Reference: Kovalchik, B. L. 1993. Riparian plant associations on the national forests of eastern Washington - Draft version 1. USDA Forest Service, Colville National Forest, Colville, WA. 203 pp.
Related Concept Name: Eleocharis pauciflora Community Type
Relationship: = - Equivalent
Reference: Jensen, S. E., and J. S. Tuhy. 1981. Soils investigation of riparian communities of East Smiths Fork and Henrys Fork drainages, North Slope Uinta Mountains, Utah. Unpublished report presented to USDA Forest Service, Ogden, UT. 35 pp.
Related Concept Name: Eleocharis pauciflora Habitat Type
Relationship: = - Equivalent
Reference: Hansen, P. L., R. D. Pfister, K. Boggs, B. J. Cook, J. Joy, and D. K. Hinckley. 1995. Classification and management of Montana's riparian and wetland sites. Miscellaneous Publication No. 54. Montana Forest and Conservation Experiment Station, School of Forestry, University of Montana. 646 pp. plus posters.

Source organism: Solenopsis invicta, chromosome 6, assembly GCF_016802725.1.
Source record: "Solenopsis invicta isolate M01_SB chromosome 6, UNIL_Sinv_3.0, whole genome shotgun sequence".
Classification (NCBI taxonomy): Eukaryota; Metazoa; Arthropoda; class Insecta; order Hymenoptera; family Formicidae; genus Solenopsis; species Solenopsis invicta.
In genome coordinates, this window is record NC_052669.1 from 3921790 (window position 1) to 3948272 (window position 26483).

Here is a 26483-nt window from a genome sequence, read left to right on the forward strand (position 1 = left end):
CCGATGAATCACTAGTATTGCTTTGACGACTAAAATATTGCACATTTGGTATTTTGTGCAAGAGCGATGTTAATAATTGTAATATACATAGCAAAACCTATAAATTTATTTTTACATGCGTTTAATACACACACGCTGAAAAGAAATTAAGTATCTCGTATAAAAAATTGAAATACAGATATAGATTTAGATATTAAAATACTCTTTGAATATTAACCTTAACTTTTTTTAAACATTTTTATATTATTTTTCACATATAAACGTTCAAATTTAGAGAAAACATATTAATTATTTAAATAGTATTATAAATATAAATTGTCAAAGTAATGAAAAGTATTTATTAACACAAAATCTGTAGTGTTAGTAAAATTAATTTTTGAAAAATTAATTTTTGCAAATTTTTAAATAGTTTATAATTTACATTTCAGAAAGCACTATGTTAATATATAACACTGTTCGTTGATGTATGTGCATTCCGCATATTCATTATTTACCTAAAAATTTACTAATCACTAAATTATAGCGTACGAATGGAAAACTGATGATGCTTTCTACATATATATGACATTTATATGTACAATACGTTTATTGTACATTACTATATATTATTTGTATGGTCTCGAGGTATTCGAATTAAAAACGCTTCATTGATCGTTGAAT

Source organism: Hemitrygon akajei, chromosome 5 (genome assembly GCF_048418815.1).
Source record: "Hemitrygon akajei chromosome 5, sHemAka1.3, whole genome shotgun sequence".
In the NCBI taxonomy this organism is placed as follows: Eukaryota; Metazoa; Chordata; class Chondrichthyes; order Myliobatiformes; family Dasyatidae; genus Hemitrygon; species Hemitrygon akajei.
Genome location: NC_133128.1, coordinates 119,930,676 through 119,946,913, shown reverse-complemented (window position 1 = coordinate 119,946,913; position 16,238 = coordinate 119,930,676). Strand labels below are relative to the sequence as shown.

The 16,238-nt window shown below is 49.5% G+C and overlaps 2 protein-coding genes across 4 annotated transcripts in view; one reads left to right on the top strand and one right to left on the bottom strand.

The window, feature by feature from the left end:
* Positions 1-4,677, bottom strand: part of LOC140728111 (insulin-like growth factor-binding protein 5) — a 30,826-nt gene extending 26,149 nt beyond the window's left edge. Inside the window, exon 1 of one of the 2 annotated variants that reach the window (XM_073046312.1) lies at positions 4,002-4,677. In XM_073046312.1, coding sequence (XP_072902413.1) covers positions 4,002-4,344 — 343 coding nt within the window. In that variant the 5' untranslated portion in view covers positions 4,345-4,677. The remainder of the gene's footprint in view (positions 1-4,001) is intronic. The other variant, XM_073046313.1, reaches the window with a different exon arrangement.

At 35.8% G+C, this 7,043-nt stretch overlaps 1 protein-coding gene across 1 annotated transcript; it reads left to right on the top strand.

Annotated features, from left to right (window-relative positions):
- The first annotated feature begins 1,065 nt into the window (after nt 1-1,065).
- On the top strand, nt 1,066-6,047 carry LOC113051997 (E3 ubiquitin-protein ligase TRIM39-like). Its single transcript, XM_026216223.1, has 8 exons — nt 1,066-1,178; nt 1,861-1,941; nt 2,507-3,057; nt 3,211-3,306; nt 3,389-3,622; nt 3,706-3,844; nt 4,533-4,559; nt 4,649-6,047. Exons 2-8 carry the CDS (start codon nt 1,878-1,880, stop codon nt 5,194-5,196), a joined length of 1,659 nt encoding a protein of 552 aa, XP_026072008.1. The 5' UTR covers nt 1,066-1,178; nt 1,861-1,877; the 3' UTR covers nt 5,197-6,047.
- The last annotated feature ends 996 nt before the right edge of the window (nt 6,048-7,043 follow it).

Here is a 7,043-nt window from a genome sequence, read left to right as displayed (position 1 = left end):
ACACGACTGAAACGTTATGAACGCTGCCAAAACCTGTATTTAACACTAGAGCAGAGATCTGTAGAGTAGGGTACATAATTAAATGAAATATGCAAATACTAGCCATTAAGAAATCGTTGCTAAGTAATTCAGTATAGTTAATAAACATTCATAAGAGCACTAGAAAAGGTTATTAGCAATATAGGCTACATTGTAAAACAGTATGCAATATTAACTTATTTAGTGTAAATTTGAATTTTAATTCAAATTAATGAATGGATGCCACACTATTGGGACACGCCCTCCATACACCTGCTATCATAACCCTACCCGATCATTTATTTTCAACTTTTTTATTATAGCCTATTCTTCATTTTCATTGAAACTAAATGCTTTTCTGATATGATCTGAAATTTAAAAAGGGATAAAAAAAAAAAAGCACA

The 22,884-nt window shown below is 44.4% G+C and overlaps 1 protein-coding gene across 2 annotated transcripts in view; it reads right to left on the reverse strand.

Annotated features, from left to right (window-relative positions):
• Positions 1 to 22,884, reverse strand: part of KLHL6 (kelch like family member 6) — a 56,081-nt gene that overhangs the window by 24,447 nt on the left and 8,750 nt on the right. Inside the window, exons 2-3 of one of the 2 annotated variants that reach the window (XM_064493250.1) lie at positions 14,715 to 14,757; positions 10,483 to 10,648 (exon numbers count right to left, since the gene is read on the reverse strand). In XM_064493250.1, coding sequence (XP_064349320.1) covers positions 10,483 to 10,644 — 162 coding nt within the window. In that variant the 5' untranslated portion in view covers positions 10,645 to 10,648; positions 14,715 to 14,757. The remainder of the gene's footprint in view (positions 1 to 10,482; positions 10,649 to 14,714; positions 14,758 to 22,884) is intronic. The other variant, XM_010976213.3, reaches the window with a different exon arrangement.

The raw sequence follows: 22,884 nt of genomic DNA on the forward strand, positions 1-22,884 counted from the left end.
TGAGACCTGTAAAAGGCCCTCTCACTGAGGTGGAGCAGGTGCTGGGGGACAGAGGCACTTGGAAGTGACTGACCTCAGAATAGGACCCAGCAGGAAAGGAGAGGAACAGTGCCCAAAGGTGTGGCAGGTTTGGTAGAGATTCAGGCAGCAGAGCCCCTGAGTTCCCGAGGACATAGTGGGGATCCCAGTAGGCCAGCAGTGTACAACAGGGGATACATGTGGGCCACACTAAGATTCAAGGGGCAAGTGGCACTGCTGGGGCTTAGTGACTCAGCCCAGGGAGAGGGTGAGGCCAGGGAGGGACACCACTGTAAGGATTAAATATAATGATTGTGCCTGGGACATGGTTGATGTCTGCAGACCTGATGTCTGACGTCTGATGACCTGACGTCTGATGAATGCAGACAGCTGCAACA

Relationship: = - Equivalent
Reference: Manning, M. E., and W. G. Padgett. 1995. Riparian community type classification for Humboldt and Toiyabe national forests, Nevada and eastern California. USDA Forest Service, Intermountain Region. 306 pp.
Relationship: = - Equivalent
Reference: Padgett, W. G., A. P. Youngblood, and A. H. Winward. 1989. Riparian community type classification of Utah and southeastern Idaho. Research Paper R4-ECOL-89-0. USDA Forest Service, Intermountain Forest and Range Experiment Station, Ogden, UT.
Related Concept Name: Eleocharis quinqueflora
Relationship: = - Equivalent
Reference: Murray, M. P. 2000. Wetland plant associations of the western hemlock zone in the central coastal and westslope Cascade Mountains. Unpublished report, Oregon Natural Heritage Program, Portland, OR. 82 pp. [http://www.natureserve.org/nhp/us/or/nw_or_wetlands.pdf]